In the News: Releasing green belt land through the local plan process

Written by: Colin Marrs
Published on: 12 May 2016

Ian McLeod Birmingham CouncilIn April, a planning inspector approved Birmingham City Council's local plan, despite the document's housing requirement falling nearly 40,000 homes short of meeting the district's objectively assessed need for new homes. Ian MacLeod is development planning manager at Birmingham City Council.

Q. When did work on the plan start and when did you get involved?

I was involved from the outset and led the latter stages. The council adopted a unitary development plan in 2005 and we were in the process of reviewing that when the regional spatial strategy was abolished by the coalition government.

Q. What effect did that have on the process?

A. We carried out revised population projections which showed the population was increasing rapidly. The data showed we needed 89,000 new homes from 2011 to 2031. Suddenly we realised we had a problem – you have to go back to the Industrial Revolution for the last time the city saw growth that rapid.

We decided we had to consult on options to deal with growth and carried out technical reviews looking at capacities. We considered higher densities, open space, using more employment land and finally green belt releases.

Q. What did that review conclude?

In reality we couldn’t accommodate much more housing in the urban area. We were already building at high density and there was little open space in many wards. Our employment land was also under pressure – forecasts told us we didn’t have enough of that over the period so couldn’t release much more. The only option then was releasing green belt land.

Q. How did you decide what land should be released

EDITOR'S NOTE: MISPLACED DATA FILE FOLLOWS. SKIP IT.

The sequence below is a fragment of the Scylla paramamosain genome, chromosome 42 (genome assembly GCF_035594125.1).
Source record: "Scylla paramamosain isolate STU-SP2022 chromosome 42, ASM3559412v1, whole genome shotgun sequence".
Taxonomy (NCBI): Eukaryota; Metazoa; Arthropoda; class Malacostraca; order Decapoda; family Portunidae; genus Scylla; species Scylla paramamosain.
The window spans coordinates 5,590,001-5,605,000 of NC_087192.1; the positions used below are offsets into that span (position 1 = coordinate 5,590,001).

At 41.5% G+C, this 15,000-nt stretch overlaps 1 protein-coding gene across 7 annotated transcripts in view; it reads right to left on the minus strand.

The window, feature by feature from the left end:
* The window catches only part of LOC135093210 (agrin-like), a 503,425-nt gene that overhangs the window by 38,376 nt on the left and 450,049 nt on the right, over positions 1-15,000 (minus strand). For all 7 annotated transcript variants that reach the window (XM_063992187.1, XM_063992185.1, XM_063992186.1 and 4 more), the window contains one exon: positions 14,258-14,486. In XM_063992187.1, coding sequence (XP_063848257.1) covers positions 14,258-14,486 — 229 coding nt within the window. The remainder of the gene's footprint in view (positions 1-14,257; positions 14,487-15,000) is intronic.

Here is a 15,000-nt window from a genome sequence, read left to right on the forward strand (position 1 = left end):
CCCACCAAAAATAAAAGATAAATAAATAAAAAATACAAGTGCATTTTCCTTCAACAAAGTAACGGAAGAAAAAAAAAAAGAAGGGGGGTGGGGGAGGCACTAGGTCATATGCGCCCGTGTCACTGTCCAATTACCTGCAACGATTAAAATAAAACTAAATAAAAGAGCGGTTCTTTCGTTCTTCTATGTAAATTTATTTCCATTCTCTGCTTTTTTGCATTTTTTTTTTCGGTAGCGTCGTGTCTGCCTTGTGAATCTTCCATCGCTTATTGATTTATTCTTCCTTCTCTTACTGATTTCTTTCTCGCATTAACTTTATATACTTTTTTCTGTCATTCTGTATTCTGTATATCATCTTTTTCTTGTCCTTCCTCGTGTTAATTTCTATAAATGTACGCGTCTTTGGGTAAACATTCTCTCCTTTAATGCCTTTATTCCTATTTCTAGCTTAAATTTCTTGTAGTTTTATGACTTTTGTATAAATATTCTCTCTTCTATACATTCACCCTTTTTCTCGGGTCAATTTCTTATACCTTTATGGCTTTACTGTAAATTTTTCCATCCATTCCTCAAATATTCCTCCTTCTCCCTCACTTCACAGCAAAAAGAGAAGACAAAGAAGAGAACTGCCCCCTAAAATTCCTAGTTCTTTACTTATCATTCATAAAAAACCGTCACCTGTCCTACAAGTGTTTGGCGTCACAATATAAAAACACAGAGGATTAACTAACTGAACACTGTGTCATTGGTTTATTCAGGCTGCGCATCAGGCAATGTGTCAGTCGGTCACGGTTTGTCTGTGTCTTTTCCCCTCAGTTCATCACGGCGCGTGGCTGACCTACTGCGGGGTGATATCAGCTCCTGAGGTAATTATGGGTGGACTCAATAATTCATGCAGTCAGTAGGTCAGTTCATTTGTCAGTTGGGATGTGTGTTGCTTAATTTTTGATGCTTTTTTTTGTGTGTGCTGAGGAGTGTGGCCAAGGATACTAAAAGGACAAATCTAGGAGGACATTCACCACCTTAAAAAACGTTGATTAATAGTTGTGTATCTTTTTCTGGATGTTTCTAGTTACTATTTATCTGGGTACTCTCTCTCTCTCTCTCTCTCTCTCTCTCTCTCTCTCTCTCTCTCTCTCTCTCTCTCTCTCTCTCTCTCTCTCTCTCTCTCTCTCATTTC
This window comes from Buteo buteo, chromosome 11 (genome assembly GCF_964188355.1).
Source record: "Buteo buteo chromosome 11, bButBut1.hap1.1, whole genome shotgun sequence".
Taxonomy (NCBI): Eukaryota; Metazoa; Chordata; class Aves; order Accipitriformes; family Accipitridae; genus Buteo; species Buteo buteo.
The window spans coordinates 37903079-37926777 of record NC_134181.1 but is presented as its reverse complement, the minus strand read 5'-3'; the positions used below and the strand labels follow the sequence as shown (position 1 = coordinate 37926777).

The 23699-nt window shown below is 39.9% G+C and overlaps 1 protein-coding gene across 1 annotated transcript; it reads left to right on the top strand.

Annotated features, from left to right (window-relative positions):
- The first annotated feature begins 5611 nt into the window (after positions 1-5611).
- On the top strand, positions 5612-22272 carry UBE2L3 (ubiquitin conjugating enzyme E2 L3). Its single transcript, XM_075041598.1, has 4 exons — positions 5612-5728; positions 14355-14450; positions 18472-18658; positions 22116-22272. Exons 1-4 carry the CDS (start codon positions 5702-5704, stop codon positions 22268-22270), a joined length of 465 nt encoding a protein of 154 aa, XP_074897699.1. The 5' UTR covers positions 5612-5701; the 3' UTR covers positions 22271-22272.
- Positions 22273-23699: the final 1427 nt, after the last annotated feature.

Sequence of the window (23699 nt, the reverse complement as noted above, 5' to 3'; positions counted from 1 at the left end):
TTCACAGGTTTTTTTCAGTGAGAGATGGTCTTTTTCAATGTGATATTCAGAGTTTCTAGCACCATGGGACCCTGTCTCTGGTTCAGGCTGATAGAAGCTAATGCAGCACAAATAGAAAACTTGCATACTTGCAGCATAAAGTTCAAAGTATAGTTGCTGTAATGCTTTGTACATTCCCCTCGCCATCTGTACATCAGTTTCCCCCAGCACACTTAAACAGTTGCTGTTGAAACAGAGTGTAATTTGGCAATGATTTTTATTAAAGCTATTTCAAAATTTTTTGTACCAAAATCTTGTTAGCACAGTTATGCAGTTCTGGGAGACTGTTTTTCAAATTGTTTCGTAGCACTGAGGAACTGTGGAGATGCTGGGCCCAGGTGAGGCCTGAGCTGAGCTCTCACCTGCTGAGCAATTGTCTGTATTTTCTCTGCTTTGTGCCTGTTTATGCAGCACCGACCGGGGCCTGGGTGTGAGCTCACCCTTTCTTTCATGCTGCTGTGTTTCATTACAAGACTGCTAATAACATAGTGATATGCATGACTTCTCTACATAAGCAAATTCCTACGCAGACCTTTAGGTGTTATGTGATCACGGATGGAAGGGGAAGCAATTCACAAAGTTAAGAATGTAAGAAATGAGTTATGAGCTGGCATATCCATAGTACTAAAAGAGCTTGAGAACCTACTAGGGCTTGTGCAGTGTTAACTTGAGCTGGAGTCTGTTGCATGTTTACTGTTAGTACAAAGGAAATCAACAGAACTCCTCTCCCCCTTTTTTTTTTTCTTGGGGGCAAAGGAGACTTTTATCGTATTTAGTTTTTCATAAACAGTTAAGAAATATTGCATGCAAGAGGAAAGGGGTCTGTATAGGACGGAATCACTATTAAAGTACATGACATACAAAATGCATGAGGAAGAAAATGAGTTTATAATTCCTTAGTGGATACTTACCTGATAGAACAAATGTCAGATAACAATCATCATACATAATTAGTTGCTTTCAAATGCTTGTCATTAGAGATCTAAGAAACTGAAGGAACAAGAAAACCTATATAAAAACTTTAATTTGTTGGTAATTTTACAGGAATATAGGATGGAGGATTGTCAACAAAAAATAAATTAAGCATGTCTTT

Our boundary is tightly defined. We carried out a green belt review that concluded that the only areas for possible releases were to the north east of the city near Sutton Coldfield. The south of the city is built up right to the edge of our border with Bromsgrove.

The key issue was how much we could deliver in a limited area of green belt, taking into consideration the capacity for market delivery as well as the role of the green belt from a planning point of view, including heritage, landscape, transport and other environmental issues. That led us to the conclusion that the Langley urban extension of 6,000 homes was the preferred option.

Q. Was the consultation tricky?

As you can imagine, local residents were campaigning against any release of green belt land whatsoever, while developers were saying we weren’t releasing enough. We had to balance those two sides of the argument.

The rest of the plan was largely supported – the bulk of housing delivery follows a brownfield planning strategy. The challenge for us is how we are going to deliver 45,000 homes on brownfield sites over 15 years.

Q. What happens next?

We will be adopting the plan in July. Then we have the challenge of what we do with the 38,000 homes we can’t accommodate within our boundaries. Discussions with our neighbouring authorities are still ongoing.